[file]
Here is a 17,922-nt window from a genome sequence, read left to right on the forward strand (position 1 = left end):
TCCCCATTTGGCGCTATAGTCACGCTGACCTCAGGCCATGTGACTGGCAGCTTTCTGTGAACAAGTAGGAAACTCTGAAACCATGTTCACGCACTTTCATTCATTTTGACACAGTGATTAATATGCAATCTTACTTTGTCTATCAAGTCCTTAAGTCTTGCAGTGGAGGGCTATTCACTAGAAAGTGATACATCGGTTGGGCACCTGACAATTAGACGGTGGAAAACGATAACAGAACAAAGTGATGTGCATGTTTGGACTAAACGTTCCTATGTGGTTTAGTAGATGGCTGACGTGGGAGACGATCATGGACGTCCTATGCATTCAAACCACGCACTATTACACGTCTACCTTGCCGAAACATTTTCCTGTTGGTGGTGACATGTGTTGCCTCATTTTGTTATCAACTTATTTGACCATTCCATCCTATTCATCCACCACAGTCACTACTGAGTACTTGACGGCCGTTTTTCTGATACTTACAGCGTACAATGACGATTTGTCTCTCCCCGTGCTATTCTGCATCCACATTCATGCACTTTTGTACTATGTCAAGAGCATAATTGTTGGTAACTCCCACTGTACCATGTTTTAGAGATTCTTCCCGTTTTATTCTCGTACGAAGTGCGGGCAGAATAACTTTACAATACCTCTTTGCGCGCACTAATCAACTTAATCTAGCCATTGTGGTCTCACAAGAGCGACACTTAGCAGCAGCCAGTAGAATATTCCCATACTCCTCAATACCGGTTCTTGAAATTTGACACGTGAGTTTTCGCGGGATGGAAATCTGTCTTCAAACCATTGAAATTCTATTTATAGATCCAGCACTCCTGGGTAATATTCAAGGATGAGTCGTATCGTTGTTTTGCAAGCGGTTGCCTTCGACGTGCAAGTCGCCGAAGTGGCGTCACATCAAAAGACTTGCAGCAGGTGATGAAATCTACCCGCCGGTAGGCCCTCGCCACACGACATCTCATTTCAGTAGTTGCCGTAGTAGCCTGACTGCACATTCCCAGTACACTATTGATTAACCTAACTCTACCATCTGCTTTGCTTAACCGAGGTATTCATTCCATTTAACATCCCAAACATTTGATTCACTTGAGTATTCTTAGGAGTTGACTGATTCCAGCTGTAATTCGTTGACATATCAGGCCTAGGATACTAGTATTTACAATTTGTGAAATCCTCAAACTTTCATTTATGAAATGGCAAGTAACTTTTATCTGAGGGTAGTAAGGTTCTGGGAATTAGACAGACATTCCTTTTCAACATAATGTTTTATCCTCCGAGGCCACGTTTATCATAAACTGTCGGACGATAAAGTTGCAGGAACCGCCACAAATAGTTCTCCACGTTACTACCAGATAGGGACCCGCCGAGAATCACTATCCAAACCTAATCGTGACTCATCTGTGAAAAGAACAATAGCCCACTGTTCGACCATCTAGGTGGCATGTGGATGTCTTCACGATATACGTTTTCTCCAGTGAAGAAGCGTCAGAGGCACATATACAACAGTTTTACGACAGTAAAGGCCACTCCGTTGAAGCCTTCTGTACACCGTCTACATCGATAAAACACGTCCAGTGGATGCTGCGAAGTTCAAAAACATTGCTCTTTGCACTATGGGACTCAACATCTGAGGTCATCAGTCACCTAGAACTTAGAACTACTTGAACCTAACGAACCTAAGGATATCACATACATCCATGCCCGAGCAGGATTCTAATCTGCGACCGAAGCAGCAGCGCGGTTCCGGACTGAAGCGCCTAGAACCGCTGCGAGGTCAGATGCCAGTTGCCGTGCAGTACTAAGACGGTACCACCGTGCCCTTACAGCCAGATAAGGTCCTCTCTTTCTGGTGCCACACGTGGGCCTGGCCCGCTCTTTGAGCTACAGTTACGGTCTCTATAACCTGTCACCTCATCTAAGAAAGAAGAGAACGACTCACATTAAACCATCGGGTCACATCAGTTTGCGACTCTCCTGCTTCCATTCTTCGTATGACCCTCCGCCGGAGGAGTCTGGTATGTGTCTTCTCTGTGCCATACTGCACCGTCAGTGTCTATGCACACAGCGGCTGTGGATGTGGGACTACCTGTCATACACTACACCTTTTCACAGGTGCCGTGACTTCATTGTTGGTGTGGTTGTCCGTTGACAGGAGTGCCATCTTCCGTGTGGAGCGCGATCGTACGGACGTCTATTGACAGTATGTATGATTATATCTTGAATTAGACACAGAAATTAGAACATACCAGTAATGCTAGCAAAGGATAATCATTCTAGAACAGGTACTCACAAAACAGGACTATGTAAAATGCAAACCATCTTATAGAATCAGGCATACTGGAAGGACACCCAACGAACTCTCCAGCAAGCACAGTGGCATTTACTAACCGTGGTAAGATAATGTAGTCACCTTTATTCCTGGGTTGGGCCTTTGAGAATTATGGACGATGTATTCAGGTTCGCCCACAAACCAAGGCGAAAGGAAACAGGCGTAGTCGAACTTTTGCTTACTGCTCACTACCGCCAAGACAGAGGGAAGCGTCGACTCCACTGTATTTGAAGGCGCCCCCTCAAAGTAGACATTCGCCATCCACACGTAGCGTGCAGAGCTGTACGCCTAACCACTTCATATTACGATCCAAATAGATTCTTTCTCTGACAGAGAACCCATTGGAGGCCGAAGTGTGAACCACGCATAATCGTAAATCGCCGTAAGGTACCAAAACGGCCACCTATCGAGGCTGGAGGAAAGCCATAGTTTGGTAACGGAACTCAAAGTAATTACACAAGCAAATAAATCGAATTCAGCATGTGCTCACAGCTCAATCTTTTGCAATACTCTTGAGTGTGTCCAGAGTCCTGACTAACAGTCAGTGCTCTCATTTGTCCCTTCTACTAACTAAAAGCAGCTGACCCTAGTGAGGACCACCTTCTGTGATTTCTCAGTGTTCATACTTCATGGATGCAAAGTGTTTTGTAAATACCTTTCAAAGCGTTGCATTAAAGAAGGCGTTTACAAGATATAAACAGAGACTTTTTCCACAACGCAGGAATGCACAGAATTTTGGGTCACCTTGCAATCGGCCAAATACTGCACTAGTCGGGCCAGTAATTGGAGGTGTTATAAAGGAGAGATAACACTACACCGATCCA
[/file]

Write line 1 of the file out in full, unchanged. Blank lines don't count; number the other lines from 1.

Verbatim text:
Here is a 17,922-nt window from a genome sequence, read left to right on the forward strand (position 1 = left end):